Additional affordable housing will soon be available in Bellevue, thanks to the ARCH Community Housing Trust, which plans to break ground soon on two duplexes that will be permanently affordable.

The Bellevue Planning & Zoning Commission approved the projects on Monday.

A request for proposals from general contractors ended Monday, and ARCH Executive Director Michelle Griffith said that construction will begin as soon as the ground is thawed. She predicted that the projects would take about nine months to finish.

Each two-story duplex—at 604 N. Fourth St. and 309 N. Fifth St.—will provide three bedrooms and two bathrooms on each side. They will each have two parking spaces, one in the garage and the second in the driveway.

Griffith said the properties were bought from private owners by ARCH directly, using saved donations from the community.

She said the project would not be possible without language in the Bellevue Comprehensive Plan that encourages the city to “concentrate future development in and around the existing city limits.” The plan goes on to state that “a mix of residential types should be provided. An adequate inventory of different types of housing should be available to reduce the increase in cost due to market demand,” it states. Griffith said the duplexes serve that section of the plan by offering mixed residential housing in a centrally located part of the city, within walking distance to the elementary school and two city parks.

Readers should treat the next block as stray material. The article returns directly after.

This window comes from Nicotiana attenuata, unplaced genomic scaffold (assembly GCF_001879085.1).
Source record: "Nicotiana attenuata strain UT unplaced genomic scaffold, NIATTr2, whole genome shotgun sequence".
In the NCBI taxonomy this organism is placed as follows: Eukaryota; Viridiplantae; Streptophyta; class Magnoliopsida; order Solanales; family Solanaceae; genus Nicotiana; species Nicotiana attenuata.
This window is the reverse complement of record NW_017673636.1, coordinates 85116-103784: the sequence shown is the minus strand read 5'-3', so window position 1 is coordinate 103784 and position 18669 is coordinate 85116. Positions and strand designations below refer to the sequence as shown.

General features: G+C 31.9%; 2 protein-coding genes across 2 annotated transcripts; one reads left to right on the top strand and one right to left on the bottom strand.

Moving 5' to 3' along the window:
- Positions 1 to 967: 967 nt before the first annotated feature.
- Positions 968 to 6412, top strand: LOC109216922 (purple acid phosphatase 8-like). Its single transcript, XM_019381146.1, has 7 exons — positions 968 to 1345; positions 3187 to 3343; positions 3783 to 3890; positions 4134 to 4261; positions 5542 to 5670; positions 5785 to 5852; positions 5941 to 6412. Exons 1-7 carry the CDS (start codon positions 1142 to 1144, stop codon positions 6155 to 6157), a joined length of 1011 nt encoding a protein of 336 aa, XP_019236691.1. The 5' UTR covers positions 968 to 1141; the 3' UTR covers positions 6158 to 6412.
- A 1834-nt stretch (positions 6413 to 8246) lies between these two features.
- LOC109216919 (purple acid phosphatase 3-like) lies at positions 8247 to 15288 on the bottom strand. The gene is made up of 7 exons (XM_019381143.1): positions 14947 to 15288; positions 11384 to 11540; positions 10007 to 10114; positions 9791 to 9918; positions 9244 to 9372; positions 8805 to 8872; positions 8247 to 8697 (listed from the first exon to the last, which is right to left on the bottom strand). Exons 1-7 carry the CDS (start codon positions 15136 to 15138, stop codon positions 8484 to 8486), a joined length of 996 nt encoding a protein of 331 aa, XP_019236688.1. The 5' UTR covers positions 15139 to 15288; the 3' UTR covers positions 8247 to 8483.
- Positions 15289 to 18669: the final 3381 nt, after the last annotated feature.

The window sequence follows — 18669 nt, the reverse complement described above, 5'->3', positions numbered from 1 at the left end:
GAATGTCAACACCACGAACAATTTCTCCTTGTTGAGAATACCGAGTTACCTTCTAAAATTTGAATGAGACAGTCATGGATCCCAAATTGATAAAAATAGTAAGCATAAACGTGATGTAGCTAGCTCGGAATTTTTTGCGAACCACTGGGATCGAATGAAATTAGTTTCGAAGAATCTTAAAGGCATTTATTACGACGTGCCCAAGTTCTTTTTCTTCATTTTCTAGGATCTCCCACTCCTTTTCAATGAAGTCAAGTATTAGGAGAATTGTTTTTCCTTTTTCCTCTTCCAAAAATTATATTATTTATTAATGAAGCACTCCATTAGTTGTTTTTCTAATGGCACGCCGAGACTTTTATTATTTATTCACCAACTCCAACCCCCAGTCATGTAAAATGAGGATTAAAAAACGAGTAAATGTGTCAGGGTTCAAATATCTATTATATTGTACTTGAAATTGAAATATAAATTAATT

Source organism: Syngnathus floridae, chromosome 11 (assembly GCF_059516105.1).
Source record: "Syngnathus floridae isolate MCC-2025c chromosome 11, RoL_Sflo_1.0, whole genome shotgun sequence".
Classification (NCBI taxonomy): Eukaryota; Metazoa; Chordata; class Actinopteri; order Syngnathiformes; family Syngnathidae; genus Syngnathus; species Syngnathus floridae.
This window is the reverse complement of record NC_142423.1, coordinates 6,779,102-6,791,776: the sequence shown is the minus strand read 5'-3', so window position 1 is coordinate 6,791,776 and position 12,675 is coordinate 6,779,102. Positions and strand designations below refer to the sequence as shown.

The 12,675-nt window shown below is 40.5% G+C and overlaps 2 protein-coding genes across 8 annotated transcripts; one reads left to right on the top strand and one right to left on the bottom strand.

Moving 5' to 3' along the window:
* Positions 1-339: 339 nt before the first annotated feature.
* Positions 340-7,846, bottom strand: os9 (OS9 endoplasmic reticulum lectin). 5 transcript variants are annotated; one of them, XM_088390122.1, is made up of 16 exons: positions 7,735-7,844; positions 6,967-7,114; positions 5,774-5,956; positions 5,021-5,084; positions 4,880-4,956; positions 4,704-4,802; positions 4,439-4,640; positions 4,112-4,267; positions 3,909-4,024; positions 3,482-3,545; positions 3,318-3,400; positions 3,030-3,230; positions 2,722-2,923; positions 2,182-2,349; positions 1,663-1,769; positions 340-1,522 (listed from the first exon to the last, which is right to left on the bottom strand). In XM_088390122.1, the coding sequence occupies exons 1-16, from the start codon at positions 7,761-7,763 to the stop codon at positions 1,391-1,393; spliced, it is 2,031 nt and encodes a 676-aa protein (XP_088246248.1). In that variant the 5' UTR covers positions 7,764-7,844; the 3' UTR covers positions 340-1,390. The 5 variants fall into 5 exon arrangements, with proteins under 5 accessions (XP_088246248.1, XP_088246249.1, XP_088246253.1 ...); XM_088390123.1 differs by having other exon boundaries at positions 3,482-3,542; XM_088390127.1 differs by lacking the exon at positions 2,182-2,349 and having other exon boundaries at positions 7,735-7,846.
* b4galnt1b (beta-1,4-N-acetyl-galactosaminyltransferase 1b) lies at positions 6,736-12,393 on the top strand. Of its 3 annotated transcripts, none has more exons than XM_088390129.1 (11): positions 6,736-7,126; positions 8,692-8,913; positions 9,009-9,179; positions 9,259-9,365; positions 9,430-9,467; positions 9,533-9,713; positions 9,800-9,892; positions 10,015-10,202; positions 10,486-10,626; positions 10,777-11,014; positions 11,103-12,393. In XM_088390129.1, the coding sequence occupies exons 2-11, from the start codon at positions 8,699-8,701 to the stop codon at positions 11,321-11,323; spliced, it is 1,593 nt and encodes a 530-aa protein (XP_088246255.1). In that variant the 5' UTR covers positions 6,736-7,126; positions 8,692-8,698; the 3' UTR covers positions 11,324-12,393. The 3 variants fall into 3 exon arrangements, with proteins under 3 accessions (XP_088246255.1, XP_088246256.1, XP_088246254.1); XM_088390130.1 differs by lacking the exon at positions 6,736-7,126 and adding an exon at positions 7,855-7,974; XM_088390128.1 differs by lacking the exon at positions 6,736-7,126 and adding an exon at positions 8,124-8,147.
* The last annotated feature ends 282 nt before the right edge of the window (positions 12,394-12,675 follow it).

“I really applaud the city of Bellevue,” she said.

ARCH—Advocates for Real Community Housing—works to supply housing to a list of applicants managed by the Blaine County Housing Authority, whose mission is to increase “the long-term supply of desirable and affordable housing choices in Blaine County to maintain an economically diverse, vibrant, and sustainable community.” A 2017 report from the Housing Authority states that a shortage of affordable-housing options is the single biggest challenge facing the people of Blaine County.

In a “state of the cities” meeting on Nov. 9, Housing Authority Executive Director Nathan Harvill said 200 people are on a one- to two-year waiting list for deed-restricted housing. During the meeting, Griffith said 40 percent of Blaine County residents are “housing burdened,” meaning they spend more than 30 percent of their earnings on housing.

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